How Obama is trying to allay fears at home and abroad

After campaigning forcefully against Donald Trump, the president is now offering reassurances that a transition to Trump does not have to mean disaster for America or disruption to the global order.

Pablo Martinez Monsivais/AP
President Barack Obama tours Acropolis with Dr. Eleni Banou (l.), director of the Ephorate of Antiquities for Athens at the Ministry of Culture, on Wednesday, Nov. 16, 2016.

In the week since Donald Trump won the presidency, he and President Obama have lived two political lifetimes.

Mr. Trump has gone from gracious in victory, to subdued in the Oval Office, to a new version of his old self – shaking up his transition team and blasting the “failing” New York Times on Twitter.

Mr. Obama is ever-more a lame duck, with a primary goal of overseeing an orderly transition. Any hint of obstruction would only help Trump. In their Oval Office meeting last week, Obama spoke magnanimously of the man who spent years questioning his legitimacy as an American.

But Obama is spinning many plates simultaneously. He is trying to allay the fears of about half the nation. He is trying to reassure US allies abroad. And he is trying to preserve as much of his legacy as possible.

By Wednesday, speaking from the birthplace of democracy, Obama was also very much the pundit-in-chief.

“As you may have noticed, the next American president and I could not be more different," Obama said in Athens, in his last major speech abroad. "We have very different points of view, but American democracy is bigger than any one person."

And as the sitting president until noon on Jan. 20, 2017, Obama still enjoys both the formal and informal powers of office, including the bully pulpit. In the US, he remains at a high point in his popularity, and his words still carry weight, both with his supporters and around the world.

“He’s speaking to different audiences with different preconceptions and different stakes in the results,” says Cal Jillson, a political scientist at Southern Methodist University in Dallas.

“So from the Oval Office, he’s speaking to the American people in the wake of a tumultuous election with an outcome that he didn’t predict or hope for. So he’s saying – as he absolutely has to – ‘This will be our president, and we have to hope that he succeeds, because then the country will succeed.’”

But when talking to heads of state, with different understandings of what just happened and of their nations’ stake in it, Obama is saying, “Do the best you can, try to keep alliances healthy and alive, and we’ll all pray for each other,” says Mr. Jillson.

Obama reassures allies

In his speech Wednesday, Obama offered reassurances that a transition to Trump does not have to mean a disruption in the global order, despite statements by the president-elect during the campaign that raised questions about his commitment to NATO and its members’ requirement to protect each other. 

"I am confident that just as America's commitment to the transatlantic alliance has endured, whether under a Democratic or a Republican administration, that commitment will continue – including our pledge and our treaty obligation to defend every ally," Obama said.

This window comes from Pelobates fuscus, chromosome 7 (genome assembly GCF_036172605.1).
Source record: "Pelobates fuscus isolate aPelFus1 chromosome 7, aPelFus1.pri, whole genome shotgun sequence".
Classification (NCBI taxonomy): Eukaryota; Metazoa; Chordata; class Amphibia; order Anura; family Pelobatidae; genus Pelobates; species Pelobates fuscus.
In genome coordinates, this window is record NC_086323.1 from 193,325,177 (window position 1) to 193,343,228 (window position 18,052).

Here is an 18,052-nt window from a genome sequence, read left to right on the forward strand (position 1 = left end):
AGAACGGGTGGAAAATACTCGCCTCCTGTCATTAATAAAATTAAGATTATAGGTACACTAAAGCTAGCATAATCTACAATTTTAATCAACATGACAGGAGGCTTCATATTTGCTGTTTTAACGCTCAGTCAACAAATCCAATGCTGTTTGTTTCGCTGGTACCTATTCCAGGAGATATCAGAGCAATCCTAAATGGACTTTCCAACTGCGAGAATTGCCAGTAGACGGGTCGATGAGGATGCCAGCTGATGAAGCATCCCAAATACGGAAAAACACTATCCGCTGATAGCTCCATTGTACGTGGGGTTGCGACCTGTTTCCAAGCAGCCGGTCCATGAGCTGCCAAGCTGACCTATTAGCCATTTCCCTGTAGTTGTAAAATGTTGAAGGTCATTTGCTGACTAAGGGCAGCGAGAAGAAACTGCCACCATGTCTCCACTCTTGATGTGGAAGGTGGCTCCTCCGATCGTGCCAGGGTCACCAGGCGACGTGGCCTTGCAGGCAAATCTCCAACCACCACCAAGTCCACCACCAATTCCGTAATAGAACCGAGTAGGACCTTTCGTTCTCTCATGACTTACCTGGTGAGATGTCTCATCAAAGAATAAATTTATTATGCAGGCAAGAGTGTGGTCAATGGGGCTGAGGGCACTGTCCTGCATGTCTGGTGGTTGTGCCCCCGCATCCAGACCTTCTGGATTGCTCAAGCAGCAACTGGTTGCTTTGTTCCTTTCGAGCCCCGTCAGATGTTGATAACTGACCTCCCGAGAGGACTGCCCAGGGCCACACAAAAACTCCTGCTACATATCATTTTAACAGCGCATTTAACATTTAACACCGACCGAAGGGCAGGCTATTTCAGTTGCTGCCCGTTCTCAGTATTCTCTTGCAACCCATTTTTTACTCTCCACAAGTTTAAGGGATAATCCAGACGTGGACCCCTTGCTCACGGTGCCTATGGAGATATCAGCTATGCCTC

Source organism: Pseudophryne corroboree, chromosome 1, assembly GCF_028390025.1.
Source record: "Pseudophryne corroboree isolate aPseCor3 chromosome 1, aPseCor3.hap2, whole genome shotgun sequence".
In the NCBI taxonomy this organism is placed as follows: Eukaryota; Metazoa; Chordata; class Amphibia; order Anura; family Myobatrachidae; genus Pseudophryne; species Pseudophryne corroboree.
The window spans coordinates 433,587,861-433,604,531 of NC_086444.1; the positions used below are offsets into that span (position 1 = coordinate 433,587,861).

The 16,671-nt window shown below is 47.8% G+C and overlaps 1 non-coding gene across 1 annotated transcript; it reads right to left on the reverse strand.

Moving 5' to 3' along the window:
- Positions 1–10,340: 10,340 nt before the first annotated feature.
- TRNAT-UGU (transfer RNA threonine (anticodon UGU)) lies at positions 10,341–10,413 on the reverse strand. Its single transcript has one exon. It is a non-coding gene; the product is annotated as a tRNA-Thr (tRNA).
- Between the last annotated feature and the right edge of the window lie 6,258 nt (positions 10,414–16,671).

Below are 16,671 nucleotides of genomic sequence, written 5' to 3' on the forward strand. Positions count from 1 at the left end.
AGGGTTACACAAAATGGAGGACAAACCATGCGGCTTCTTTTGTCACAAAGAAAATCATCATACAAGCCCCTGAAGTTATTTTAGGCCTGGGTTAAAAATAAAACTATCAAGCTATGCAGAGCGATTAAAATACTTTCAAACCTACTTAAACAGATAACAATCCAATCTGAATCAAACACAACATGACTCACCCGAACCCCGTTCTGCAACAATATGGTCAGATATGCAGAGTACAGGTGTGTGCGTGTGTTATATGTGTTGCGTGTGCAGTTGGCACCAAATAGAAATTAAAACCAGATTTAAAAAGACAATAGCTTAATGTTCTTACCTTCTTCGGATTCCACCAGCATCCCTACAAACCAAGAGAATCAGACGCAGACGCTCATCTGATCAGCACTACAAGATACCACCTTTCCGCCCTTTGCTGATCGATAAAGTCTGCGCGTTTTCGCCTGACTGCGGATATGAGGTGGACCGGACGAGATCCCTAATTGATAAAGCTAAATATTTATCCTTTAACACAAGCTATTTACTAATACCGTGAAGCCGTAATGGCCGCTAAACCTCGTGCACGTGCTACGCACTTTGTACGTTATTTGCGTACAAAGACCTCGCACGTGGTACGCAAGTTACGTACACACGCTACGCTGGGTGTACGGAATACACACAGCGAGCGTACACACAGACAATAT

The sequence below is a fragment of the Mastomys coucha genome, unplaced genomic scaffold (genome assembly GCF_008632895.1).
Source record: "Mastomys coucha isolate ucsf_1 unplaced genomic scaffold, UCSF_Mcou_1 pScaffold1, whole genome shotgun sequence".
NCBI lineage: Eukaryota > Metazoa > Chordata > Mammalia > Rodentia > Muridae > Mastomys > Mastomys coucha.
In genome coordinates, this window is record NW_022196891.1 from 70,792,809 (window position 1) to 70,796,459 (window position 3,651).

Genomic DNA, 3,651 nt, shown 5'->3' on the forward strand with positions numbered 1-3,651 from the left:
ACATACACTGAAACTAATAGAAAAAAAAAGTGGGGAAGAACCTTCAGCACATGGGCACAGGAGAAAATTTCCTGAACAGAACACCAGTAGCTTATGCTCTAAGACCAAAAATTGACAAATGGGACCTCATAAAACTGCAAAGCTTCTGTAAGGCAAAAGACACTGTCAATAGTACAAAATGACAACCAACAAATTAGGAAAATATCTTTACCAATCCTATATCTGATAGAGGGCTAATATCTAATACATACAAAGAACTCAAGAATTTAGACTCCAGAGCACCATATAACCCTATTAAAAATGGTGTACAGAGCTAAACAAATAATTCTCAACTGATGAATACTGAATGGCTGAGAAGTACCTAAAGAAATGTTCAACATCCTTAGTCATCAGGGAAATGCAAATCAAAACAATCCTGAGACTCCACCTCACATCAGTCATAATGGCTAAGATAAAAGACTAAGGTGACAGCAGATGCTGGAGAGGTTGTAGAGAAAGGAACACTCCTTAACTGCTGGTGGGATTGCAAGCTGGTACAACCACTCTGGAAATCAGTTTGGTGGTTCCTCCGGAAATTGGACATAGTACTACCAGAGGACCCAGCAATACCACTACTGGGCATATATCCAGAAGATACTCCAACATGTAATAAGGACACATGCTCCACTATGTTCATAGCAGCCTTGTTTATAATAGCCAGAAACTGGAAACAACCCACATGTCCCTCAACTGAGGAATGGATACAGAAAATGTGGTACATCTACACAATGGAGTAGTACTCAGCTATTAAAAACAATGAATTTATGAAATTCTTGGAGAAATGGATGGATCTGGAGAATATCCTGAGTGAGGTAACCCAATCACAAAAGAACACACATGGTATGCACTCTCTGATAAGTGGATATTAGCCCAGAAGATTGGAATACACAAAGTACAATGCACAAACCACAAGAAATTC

In press conferences and speeches since the election, Obama has also made clear that he gets the economic frustration felt by millions of Americans – and citizens around the world – grappling with globalization, automation, growing inequality, and a sense of diminished prospects for their children.

“This impulse to pull back from a global world is understandable,” Obama said in Athens. “If people feel they are losing control of their future, they will push back.”

And he tacitly acknowledged merit in Trump’s argument on trade, calling for a “course correction” on globalization. But he warned against looking “backwards” for answers. “We have to look forward,” Obama said.

How Oval Office could change Trump

Whether a lame-duck US president can truly reassure citizens and their leaders is questionable. Fear of the unknown can seem powerful, particularly as a man with no experience in government prepares to take over.

But speaking to the press Monday, before he headed overseas, Obama offered reassurances about Trump.

"This office has a way of waking you up,” Obama said. “Those aspects of his positions or his predispositions that don't match up with reality, he will find shaken up pretty quick because reality has a way of asserting itself."

Obama also said he felt Trump was sincere in wanting to be president of all Americans, and echoed the optimism of some that the man proud of his deal-making skills will be willing to compromise.

"I don't think he is ideological, I think ultimately he is pragmatic in that way and that can serve him well as long as he has got good people around him and he has a good sense of direction," Obama said Monday.

Already, Trump has backed down from some of the absolutes of his campaign rhetoric, such as doing away completely with the Affordable Care Act – a big part of Obama’s legacy.

Trump now speaks positively, for example, about keeping popular elements of the act, such as the provision that allows adult children up to age 26 to remain on their parents’ plan and a ban on insurance companies barring people with preexisting conditions from purchasing coverage.

Whether keeping just the popular parts of the ACA is doable seems questionable, but Trump’s comments offer Obama hope. And a reason to keep the lines of communication with his successor open.

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